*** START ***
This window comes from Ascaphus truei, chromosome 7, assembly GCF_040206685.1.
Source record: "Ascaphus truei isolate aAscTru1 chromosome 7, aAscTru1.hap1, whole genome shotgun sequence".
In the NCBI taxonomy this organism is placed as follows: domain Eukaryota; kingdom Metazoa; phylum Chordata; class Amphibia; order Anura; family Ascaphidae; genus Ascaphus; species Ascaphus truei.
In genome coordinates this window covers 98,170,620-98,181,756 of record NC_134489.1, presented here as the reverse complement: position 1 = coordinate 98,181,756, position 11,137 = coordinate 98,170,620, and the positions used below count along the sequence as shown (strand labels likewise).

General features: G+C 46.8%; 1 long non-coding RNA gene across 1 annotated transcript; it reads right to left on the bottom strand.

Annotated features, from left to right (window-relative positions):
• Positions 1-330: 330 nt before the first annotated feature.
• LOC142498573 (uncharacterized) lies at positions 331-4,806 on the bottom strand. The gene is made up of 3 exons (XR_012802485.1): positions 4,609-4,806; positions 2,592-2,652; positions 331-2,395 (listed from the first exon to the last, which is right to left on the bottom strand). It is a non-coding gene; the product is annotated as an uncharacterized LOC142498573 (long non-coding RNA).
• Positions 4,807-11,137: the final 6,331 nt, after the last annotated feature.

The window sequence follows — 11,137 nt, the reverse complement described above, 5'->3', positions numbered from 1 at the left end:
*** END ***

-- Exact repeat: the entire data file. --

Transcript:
This window comes from Ascaphus truei, chromosome 7, assembly GCF_040206685.1.
Source record: "Ascaphus truei isolate aAscTru1 chromosome 7, aAscTru1.hap1, whole genome shotgun sequence".
In the NCBI taxonomy this organism is placed as follows: domain Eukaryota; kingdom Metazoa; phylum Chordata; class Amphibia; order Anura; family Ascaphidae; genus Ascaphus; species Ascaphus truei.
In genome coordinates this window covers 98,170,620-98,181,756 of record NC_134489.1, presented here as the reverse complement: position 1 = coordinate 98,181,756, position 11,137 = coordinate 98,170,620, and the positions used below count along the sequence as shown (strand labels likewise).

General features: G+C 46.8%; 1 long non-coding RNA gene across 1 annotated transcript; it reads right to left on the bottom strand.

Annotated features, from left to right (window-relative positions):
• Positions 1-330: 330 nt before the first annotated feature.
• LOC142498573 (uncharacterized) lies at positions 331-4,806 on the bottom strand. The gene is made up of 3 exons (XR_012802485.1): positions 4,609-4,806; positions 2,592-2,652; positions 331-2,395 (listed from the first exon to the last, which is right to left on the bottom strand). It is a non-coding gene; the product is annotated as an uncharacterized LOC142498573 (long non-coding RNA).
• Positions 4,807-11,137: the final 6,331 nt, after the last annotated feature.

The window sequence follows — 11,137 nt, the reverse complement described above, 5'->3', positions numbered from 1 at the left end: